In terms of outlook, Auto Express and its big rival Autocar do look very similar, both priding themselves on objective, in-depth coverage and up to date news stories. Especially in the latter department, Auto Express has probably by now established a small lead over its main rival, continually coming up with scoops and ahead-of-official-publication-date photography on upcoming new models.
Despite its weekly edition and informative website, its strongest point may well be its facebook page and youtube channel, were there is a healthy debate on all the latest topics from the automotive sector. Fast approaching its 30th birthday next year, Auto Express looks set to remain one of the UK’s most important mainstream car publication in the foreseeable future.
On the face of it, Auto Express may not have a lot in common with EVO, the UK’s leading performance- and supercar magazine. While the former is geared towards the mass market, the latter is decidedly a niche publication, as significant as this particular niche may be: EVO mainly deals with the most exciting – and, we should add, priciest – vehicles available on the market. Interestingly enough, the two are however closely related, as Dennis Publishing currently holds the licensing rights to both (after purchasing the brand from EVO Publishing) and has made excellent use of the possibilities of cross-marketing.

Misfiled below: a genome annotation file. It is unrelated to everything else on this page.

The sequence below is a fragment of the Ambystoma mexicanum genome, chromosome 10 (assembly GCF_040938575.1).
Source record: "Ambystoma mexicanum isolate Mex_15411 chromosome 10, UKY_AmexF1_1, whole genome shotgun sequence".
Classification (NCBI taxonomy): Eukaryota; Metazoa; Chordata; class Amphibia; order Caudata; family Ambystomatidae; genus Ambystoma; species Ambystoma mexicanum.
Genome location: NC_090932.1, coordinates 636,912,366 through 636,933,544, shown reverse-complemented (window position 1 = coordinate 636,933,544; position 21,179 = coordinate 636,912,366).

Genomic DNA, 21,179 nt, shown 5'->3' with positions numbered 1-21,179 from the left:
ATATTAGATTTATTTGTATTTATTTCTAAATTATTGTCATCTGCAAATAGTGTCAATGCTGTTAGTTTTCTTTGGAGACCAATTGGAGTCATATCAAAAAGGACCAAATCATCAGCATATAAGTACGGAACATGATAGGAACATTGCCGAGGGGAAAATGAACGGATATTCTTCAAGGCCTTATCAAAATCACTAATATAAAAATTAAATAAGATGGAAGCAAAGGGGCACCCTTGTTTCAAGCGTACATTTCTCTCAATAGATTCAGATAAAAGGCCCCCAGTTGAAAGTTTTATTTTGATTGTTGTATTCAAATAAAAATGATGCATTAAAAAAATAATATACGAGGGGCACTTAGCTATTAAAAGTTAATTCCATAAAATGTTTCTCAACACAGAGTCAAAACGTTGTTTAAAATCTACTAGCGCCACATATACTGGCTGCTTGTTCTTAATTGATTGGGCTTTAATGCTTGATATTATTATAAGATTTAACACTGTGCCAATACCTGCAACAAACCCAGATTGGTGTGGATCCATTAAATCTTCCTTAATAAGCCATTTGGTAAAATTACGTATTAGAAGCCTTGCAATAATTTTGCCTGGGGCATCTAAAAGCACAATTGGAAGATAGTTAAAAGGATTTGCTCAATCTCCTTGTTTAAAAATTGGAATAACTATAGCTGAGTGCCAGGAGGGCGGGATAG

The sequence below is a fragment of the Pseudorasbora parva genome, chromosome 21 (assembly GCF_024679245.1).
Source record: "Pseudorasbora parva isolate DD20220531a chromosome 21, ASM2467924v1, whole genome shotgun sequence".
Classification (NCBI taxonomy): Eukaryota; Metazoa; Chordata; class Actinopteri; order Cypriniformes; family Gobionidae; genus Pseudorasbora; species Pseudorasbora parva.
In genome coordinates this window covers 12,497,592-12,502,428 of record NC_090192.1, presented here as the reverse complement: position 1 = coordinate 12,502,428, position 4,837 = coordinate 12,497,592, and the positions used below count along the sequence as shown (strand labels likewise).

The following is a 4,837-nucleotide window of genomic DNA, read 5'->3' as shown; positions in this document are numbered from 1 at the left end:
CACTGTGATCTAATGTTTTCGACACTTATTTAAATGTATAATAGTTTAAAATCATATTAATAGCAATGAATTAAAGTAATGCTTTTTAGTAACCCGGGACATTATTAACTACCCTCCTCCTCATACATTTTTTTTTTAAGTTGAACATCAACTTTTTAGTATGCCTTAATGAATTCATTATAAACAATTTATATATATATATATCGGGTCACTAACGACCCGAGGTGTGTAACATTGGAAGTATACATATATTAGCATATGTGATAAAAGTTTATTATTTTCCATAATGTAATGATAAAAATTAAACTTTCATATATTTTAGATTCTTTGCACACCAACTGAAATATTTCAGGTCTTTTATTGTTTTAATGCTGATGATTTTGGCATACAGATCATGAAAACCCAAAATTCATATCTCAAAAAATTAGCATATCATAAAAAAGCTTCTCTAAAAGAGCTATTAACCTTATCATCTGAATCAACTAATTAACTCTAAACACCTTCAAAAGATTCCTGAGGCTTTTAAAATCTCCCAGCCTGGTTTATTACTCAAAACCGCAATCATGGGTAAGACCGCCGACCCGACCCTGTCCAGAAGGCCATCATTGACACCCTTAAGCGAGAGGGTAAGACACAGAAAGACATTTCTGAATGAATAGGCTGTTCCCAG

Despite the alliance, EVO has kept its independence and personal angle – a rare feat in the industry and one which has been vital in securing it one of the most loyal readerships in a time of dwindling sales figures. So what is it about EVO that still has so many car enthusiasts anxiously awaiting their copy every month for their new issue?
What mainly sets EVO apart is its focus on the emotional, subjective side of driving. Cars are not just functional transportation devices to its editors, but symbols for freedom, mobility and a way of life. And so, aspects like design and the general feeling of a car play an important role in their review assessment, just as much as the technology hidden underneath the hood.
EVO is still considered by many as a great source for quality journalism, as a source to read about complex technology in an easy to understand style. Although some readers reckon its best years were between 2004 and 2007 and thus now lie in the past, it has remained a relevant player on the scene and continues to innovate – with its well-made youtube channel, among others.
CAR has been called many things. In its heydays, many of the car manufacturers considered it a disgrace and a problem for the industry. Others called it the publication of choice for ‘the thinking person’s petrolhead’. Whatever your perspective, it is widely understood that, in many respects, CAR shaped our current perspective on car magazines in general.